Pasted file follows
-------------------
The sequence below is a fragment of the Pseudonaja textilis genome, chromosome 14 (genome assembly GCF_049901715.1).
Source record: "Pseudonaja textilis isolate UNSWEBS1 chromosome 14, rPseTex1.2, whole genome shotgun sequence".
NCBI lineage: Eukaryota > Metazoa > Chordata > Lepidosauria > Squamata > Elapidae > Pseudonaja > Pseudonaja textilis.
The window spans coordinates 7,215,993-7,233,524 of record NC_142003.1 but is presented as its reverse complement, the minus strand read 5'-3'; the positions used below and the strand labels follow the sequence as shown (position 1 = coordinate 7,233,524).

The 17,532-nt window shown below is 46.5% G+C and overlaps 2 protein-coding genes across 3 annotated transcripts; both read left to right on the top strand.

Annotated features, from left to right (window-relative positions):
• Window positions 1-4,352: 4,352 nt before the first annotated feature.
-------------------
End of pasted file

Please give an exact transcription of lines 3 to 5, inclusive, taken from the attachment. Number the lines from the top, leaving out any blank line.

NCBI lineage: Eukaryota > Metazoa > Chordata > Lepidosauria > Squamata > Elapidae > Pseudonaja > Pseudonaja textilis.
The window spans coordinates 7,215,993-7,233,524 of record NC_142003.1 but is presented as its reverse complement, the minus strand read 5'-3'; the positions used below and the strand labels follow the sequence as shown (position 1 = coordinate 7,233,524).

The 17,532-nt window shown below is 46.5% G+C and overlaps 2 protein-coding genes across 3 annotated transcripts; both read left to right on the top strand.